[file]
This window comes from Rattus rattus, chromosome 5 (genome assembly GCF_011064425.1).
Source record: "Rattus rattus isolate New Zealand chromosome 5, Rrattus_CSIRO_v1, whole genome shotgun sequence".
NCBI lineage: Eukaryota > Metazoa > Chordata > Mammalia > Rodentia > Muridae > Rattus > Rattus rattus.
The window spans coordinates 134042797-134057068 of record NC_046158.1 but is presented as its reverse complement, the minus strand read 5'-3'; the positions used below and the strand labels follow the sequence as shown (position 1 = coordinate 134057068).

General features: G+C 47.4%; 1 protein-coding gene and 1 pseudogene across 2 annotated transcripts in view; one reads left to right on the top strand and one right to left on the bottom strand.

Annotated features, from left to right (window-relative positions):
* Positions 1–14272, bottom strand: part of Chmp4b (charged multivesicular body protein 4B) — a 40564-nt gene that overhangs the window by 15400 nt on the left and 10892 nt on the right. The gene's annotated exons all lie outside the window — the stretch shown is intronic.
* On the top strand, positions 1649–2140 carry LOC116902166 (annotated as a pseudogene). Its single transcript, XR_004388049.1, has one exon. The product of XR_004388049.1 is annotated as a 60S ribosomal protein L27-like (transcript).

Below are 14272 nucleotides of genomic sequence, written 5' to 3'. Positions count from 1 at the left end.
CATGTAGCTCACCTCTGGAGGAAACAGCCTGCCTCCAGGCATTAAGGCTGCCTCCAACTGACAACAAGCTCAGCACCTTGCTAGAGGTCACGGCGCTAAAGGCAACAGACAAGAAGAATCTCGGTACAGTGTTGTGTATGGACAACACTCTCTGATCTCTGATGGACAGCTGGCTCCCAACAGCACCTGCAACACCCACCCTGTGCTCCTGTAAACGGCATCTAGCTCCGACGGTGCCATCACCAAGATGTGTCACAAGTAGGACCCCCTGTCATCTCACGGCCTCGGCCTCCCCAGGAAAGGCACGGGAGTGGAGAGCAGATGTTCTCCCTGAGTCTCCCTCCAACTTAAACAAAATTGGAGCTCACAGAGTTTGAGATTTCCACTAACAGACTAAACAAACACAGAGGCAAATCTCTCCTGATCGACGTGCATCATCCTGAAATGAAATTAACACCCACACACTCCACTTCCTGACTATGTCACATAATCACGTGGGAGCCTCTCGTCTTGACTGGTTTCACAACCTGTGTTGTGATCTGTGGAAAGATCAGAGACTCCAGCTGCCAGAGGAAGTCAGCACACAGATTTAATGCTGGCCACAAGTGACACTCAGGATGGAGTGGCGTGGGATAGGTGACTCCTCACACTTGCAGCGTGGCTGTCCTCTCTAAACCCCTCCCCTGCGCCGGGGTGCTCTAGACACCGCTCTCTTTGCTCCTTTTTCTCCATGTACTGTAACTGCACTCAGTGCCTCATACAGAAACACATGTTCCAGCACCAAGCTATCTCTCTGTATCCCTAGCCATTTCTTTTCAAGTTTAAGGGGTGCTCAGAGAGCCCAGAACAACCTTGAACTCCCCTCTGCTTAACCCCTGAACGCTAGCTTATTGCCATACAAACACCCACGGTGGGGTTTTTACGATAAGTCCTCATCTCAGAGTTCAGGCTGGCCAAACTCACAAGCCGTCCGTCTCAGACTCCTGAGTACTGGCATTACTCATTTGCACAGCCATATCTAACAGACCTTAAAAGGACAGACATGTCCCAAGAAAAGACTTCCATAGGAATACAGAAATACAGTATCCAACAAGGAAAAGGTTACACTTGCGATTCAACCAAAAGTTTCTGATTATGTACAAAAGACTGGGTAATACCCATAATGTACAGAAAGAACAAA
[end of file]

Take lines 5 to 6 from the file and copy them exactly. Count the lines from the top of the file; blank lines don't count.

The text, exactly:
General features: G+C 47.4%; 1 protein-coding gene and 1 pseudogene across 2 annotated transcripts in view; one reads left to right on the top strand and one right to left on the bottom strand.

Annotated features, from left to right (window-relative positions):